470 root       0 -20     0    0    0 S    0  0.0   0:00.00 kblockd            
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VIRT is the 5th column. It describes the virtual size of the process, i.e. not just what's in memory but also what's paged out (to "Swap" - a very old name for the paging disk which dates back to when processes had to be swapped in and out of memory in their entirety - but I digress).
The output above shows that the init process has a virtual size of 2008 KB. If I had paged through further I would have seen other non-zero values. The default unit is kilobytes (K) - big enough processes are shown in megabytes with an M.
Just look and see what you can see. You could post the output if you prefer: top -b -n 1 >top.txt and post top.txt as a file attachment (Use Attach File link below text entry area).
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Expert Comment

by:expert1010
ID: 39200510
If you just want to run top sorted interactively (no batch mode with -b -n1) by VIRT you sould hit "F" and then "o" and return. You could also use "<" och ">" to move sorting around in the columns.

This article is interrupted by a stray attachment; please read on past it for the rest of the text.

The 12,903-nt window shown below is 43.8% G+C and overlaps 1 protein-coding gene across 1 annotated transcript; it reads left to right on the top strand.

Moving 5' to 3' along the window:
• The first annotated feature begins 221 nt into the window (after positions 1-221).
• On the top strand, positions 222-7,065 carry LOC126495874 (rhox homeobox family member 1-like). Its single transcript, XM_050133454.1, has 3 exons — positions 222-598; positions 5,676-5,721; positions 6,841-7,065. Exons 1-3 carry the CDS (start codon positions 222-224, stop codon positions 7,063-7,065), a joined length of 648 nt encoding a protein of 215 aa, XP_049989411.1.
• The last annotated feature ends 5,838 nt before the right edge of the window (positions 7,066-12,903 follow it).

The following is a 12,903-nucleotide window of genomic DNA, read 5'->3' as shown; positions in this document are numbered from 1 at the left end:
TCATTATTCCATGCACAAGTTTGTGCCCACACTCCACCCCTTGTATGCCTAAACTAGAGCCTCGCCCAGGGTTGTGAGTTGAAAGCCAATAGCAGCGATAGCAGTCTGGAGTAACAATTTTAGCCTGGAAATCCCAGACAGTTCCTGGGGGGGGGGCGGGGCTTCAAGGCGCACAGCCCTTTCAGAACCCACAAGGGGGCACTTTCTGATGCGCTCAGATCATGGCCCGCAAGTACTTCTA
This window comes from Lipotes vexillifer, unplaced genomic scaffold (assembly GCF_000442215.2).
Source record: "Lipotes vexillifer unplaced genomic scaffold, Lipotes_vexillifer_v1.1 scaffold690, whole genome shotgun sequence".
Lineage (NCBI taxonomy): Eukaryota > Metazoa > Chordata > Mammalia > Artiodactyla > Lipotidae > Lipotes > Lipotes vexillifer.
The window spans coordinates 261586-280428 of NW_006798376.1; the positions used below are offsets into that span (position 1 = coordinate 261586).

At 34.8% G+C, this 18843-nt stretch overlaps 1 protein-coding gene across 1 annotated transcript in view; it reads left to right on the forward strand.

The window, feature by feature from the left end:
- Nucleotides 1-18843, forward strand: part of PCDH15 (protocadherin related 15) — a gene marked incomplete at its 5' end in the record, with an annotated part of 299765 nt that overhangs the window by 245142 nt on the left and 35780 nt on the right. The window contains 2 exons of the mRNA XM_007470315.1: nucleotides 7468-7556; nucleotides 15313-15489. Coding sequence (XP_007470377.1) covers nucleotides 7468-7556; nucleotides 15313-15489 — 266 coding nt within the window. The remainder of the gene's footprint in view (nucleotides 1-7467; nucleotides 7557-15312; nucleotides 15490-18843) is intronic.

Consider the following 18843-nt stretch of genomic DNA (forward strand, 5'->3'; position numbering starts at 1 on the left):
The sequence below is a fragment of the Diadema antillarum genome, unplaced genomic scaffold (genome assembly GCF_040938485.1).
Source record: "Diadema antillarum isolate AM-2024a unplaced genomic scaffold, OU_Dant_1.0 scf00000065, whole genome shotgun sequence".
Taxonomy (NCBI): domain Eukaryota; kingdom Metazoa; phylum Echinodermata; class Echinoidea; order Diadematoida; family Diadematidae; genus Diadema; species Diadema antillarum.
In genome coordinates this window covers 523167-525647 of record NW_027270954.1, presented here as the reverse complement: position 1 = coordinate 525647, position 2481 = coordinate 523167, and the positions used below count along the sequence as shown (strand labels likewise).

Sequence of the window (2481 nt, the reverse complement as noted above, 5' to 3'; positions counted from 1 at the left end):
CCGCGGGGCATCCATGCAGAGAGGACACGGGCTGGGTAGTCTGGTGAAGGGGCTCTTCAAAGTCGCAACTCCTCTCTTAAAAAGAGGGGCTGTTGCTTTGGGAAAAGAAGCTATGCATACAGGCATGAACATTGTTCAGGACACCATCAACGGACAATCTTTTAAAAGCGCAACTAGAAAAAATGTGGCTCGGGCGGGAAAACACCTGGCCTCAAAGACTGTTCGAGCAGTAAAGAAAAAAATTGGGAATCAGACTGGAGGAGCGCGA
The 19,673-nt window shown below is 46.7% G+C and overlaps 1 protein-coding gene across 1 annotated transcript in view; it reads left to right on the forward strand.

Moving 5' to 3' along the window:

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Author Comment

by:ittechlab
ID: 39241011
I am  trying to understand what is these field represent and how its help to make decision when doing performance tuning.

PR  NI  VIRT  RES  SHR S
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Expert Comment

by:Duncan Roe
ID: 39242829
For a description of these fields, type man top. If or when you have done that, post any more specific questions you may have. You need a basic understanding of virtual memory and demand-paged architecture to make sense of some of them. I'll take a shot at explaining that a bit more if you like.
Your problem, however, still looks to me like a rogue application leaking (i.e. continually acquiring more) memory.
"performance tuning" is not going to help you one bit - in fact it very rarely helps anyone. What does help is identifying problem processes and doing something about them.
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Author Comment

by:ittechlab
ID: 39366973
can you please let me know how do i get top 10 process which taking swap space by using command line instead of using top then shift O, i need to run a command line to list the first 10 process . This is for my script purpose.
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Expert Comment

by:Duncan Roe
ID: 39373074
Good, you have found shift-o already. When you have got the order as you want using shift-o, write a .toprc file in your home directory by going back to running top then press shift-w.
After that, whenever you run top it will sort by swap file size. To get a static display of the top 10, run top for one sample in batch mode and crop the output by top -b -n 1|head -17|tail +8 (you may need to experiment with the numbers - they worked for me).
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Author Closing Comment

by:ittechlab
ID: 39443468
better solution